If your gaming, overclocking, or have a custom built rig with some heavy duty parts in it, monitoring your CPU temperature is very useful. Learn how to do it in this article.
One of my favorite programs for monitoring my CPU’s temperature is the free windows program CoreTemp.
CoreTemp allows you to see in realtime the temperature of each core on your CPU. Chances are if you are reading this article, then you are probably a PC enthusiast. If you have no clue why you would ever need to monitor your CPU’s temperatures, then you probably do not need to do so.
I have a new Ivy Bridge CPU in a custom built case. Ivy Bridge CPUs have a tendency to run hot in general so I decided to find a solution to monitor my CPU temperatures.
First make sure, check your CPU against the list that CoreTemp supports. Most modern processors are compatible.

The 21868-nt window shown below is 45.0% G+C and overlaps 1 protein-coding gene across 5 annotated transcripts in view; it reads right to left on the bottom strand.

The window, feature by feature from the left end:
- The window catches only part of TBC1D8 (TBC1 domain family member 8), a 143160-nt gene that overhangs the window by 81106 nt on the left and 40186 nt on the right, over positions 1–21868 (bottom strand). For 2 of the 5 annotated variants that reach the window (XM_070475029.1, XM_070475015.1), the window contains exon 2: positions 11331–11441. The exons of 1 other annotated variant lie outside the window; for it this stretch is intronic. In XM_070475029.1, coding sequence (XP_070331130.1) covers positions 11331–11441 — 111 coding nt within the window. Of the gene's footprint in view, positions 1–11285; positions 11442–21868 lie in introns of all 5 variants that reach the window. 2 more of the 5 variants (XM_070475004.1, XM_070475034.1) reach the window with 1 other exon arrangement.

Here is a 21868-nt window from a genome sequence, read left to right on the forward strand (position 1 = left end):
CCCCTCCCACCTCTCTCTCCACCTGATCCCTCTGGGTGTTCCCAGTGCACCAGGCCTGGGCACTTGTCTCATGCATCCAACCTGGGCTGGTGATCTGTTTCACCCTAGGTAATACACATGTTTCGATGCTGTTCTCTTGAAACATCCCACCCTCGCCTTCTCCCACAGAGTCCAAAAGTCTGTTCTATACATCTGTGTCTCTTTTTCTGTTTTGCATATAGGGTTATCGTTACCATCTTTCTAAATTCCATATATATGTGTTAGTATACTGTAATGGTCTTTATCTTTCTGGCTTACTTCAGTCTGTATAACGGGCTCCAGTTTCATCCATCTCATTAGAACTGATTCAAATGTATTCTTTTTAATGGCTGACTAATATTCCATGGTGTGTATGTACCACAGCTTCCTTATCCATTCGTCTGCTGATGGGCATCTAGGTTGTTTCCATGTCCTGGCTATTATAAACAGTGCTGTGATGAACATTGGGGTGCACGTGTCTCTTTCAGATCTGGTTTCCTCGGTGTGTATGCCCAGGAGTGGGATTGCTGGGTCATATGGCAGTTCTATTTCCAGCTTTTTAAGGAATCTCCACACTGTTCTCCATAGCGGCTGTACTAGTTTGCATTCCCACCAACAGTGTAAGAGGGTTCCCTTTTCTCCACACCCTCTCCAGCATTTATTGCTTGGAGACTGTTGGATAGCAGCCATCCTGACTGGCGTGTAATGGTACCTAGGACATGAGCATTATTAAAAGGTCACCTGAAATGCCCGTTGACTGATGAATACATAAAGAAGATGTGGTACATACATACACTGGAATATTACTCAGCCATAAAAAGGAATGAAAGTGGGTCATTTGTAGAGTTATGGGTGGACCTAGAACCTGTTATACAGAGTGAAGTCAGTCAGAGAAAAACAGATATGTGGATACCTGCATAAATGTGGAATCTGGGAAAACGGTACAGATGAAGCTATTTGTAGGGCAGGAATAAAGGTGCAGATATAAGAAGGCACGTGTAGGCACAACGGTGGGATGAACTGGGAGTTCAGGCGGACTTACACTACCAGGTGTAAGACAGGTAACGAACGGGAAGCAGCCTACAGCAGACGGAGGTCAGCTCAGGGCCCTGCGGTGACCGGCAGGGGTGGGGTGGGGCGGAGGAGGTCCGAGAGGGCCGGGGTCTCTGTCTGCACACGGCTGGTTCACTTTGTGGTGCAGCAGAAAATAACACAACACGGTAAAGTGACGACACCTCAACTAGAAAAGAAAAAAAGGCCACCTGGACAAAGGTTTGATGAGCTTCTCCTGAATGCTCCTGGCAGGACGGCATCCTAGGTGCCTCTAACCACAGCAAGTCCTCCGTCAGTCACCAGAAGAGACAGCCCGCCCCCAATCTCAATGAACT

1 Go to http://www.alcpu.com/CoreTemp/ and select from the home-page “Core Temp 1.0 RC3” to download CoreTemp. It is free. Once you download it, install it and launch it.
2 Install CoreTemp and launch it. A simple program will launch, but it will probably seem confusing at first. I will break down the simple stuff to you that you need to know to read your CPU’s temperatures.
Make sure your CPU’s Model name shows up next to the Model Name box. This is a clear indication of whether CoreTemp recognized your CPU or not. Also check the number of cores and threads at the top of CoreTemp. If everything matches up, then your CPU is recognized.
3 Tj.Max is the max temperature that the manufacturer for your CPU suggests. This means if you are nearing this temperature during PC use, you are very close to overheating. Many people recommend a buffer if you are within 20 degrees of this temperature, then you are running dangerously hot. You can set up overheat protection in CoreTemp to shut down your computer if the CPU temp reaches within a certain number of degrees from the Tj.Max value.
4 Each core in your CPU will display it’s temperature in Celsius in realtime.
5 The Load column will show you in the current amount of load (or how much work it’s doing) of the specific core.
For more information on the other fields on Core-Temp visit the official website. Look for further tutorials here on Tech-Recipes on how to delve deeper into the program!